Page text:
[yapc] Anyone interested in crashing CPOSC in October?

Gabor Szabo szabgab at gmail.com
Thu Jul 8 00:29:44 PDT 2010

On Thu, Jul 8, 2010 at 1:41 AM, Jon Miner <miner at doit.wisc.edu> wrote:
> So, following some side conversation, it has been pointed out that I (in my
> words), in my attempt to be volunteer friendly and inclusive, have been
> being completely culturally, socially and linguistically insensitive..
> See, I'm from the midwest USA, where we (obviously, I'm being overly broad
> to illustrate the point) never confront people, and where being direct is
> viewed as impolite (so instead we weasel around, usually not saying what we
> mean.)  In other areas of the US, to say nothing of the world, this isn't
> true.  What I took offense to is perfectly normal and acceptable in other
> places, and my style wouldn't be effective at all, and would be seen as a
> sign of a poor leader.
> So, my apologies to Gabor and anybody else who I may have offended in my
> attempt to save people from being offended (that's always how it works,
> isn't it...)

thank you!

In my turn I'd also like to apologize to Eric, this time on the list, for
jumping to conclusions so fast.

You see, I have dealt with about 150 inactive PM groups in the past half
a year and it is not too exciting to look for contact info for someone.
It is very frustrating that my todo list is full of "check in 2 weeks
if I got a reply".
I was actually happy that the e-mail bounced as that meant I could
remove the group without further waiting.
Luckily he noticed my mail to this list and we resolved the issue within
a few hours.

I'd also like to apologize to Casey. Reading my comment again
I can now see how it could be taken as sarcastic.

> But, it does bring up an interesting question to me, which is how to handle
> this sort of worldwide volunteer system?   I'm sure there are some of us who
> have dealt with this before, do you have suggestions, if only for me to help
> understand better?  I've been a fairly successful volunteer organizer,
> leader and administrator on the local level, but obviously have things to
> learn.

I don't have answers here but let me just say how I saw the messages.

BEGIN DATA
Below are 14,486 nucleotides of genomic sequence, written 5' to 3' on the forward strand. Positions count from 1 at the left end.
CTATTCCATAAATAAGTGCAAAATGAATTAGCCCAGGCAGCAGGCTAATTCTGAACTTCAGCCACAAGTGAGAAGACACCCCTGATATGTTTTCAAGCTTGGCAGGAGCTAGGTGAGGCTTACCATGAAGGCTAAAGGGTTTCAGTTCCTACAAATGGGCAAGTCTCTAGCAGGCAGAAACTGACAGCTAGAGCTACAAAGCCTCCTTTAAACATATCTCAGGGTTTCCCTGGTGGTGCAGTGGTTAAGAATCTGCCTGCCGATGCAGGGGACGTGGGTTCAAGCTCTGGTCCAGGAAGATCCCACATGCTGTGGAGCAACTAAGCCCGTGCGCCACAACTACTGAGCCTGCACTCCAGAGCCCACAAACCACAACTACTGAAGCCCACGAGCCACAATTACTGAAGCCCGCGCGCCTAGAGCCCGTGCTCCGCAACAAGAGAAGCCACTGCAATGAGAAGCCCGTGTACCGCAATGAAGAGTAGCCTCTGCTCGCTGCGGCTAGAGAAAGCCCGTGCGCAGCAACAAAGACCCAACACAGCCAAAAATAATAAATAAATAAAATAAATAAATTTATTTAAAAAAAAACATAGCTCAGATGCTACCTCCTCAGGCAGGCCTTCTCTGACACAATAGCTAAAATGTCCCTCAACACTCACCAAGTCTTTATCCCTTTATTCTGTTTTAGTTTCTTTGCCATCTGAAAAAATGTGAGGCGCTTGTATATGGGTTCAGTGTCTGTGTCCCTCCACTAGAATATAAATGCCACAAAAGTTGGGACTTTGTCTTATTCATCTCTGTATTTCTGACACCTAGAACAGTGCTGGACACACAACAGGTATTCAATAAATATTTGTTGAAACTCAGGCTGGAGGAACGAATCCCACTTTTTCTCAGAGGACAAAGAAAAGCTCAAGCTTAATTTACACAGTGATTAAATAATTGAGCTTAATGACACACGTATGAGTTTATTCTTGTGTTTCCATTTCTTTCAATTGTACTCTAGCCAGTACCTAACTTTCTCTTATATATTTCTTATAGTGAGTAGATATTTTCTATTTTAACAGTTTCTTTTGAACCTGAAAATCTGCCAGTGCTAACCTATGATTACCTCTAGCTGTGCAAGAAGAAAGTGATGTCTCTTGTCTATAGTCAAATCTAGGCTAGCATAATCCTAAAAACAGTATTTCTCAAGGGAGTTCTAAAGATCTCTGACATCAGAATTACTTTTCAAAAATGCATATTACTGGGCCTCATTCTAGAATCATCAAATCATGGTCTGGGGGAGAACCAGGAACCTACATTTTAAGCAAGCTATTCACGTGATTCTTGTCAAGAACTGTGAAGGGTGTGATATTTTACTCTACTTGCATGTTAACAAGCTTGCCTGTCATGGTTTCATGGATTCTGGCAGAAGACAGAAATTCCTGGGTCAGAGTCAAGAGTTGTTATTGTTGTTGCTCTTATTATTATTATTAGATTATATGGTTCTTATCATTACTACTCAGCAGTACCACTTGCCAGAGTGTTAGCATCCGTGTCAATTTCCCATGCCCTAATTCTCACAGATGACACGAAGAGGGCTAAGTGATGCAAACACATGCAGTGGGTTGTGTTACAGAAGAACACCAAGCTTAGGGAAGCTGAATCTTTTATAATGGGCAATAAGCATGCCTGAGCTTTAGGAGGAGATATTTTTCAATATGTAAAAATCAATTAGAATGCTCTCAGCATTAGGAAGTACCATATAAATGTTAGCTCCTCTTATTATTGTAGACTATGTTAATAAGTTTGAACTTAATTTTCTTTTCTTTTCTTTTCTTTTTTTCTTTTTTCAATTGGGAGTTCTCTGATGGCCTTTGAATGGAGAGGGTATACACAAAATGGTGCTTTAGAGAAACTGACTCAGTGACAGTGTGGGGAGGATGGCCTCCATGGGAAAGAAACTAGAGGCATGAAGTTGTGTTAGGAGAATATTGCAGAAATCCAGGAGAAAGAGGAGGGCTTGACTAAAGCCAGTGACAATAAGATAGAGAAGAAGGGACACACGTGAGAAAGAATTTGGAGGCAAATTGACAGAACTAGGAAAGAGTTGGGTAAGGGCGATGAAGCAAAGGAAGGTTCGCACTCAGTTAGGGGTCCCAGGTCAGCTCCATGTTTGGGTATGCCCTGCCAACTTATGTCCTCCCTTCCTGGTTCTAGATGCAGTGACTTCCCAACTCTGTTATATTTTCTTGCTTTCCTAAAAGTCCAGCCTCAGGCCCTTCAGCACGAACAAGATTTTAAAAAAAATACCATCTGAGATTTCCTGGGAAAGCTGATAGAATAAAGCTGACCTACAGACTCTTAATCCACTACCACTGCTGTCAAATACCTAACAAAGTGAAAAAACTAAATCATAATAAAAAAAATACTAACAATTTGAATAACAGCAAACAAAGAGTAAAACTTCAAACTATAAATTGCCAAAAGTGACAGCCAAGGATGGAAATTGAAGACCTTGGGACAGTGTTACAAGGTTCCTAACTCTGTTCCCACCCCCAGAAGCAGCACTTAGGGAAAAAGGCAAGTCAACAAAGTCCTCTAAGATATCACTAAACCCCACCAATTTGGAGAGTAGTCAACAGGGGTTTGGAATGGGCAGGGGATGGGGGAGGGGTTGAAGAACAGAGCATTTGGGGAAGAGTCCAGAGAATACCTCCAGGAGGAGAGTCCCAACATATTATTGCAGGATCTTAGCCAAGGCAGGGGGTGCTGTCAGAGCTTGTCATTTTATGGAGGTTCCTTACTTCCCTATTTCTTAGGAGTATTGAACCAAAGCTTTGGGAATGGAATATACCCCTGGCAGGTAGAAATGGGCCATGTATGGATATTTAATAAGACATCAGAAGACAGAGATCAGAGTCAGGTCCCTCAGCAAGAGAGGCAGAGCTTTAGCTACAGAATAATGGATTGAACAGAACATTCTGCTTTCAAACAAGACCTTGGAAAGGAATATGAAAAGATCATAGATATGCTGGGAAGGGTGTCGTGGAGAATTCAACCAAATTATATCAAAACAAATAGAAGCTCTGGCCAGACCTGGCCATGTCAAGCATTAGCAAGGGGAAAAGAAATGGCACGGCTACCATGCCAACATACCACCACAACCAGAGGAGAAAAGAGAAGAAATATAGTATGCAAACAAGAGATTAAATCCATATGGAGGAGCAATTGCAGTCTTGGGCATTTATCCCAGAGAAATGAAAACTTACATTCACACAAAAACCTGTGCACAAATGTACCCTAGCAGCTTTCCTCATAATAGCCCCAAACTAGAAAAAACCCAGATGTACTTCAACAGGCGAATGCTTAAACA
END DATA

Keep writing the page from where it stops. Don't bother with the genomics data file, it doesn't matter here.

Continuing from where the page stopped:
I have no idea if that's how they were meant and if that's how people who
grew up with English as their mother tongue and in a different sub-culture
saw them.

The responses of Casey, looked like a very paternalistic one. Almost as
bad as if he sent me a link like this one: http://lmgtfy.com/?q=Eric+Andreychek
Instead of just contacting Eric and letting him know I was looking for him.
I guess, the Americans on the list did not feel that way, so I am just
saying this
to show how easily thing can be misunderstood.

Then Jon commented:

"So, how much is he being paid to maintain the site,
and of that pay, how much of his time is being paid
to make sure the site is perfectly maintained and up to date?"

Now that looked very aggressive to me. Even if my message was
taken as sarcastic, I don't understand what brought the frustration
of Jon to that level. I felt like someone is punching my face and
shouting at me "YOU ARE AGGRESSIVE!".[1]
Others might have perceived his reaction as totally in place,
and we are now ok with Jon, I am just saying for our cross culture
educational purpose.

I wonder if this was just a general comment or was that meant to
also relate to the recent grant proposal I submitted? Does that
mean that if the grant is approved I effectively won't be able
to talk to PM leaders and people will see me as trying to
boss around? (Hopefully that's in English).

In any case, regardless of grants or not I'll need to be
more careful when sending these "PM group seem to be inactive"

[1] I keep trying to make sure I only comment on the behavior of someone
instead of criticizing the person himself but frankly I think in most cases
when you are on the receiving end you will not notice the difference.

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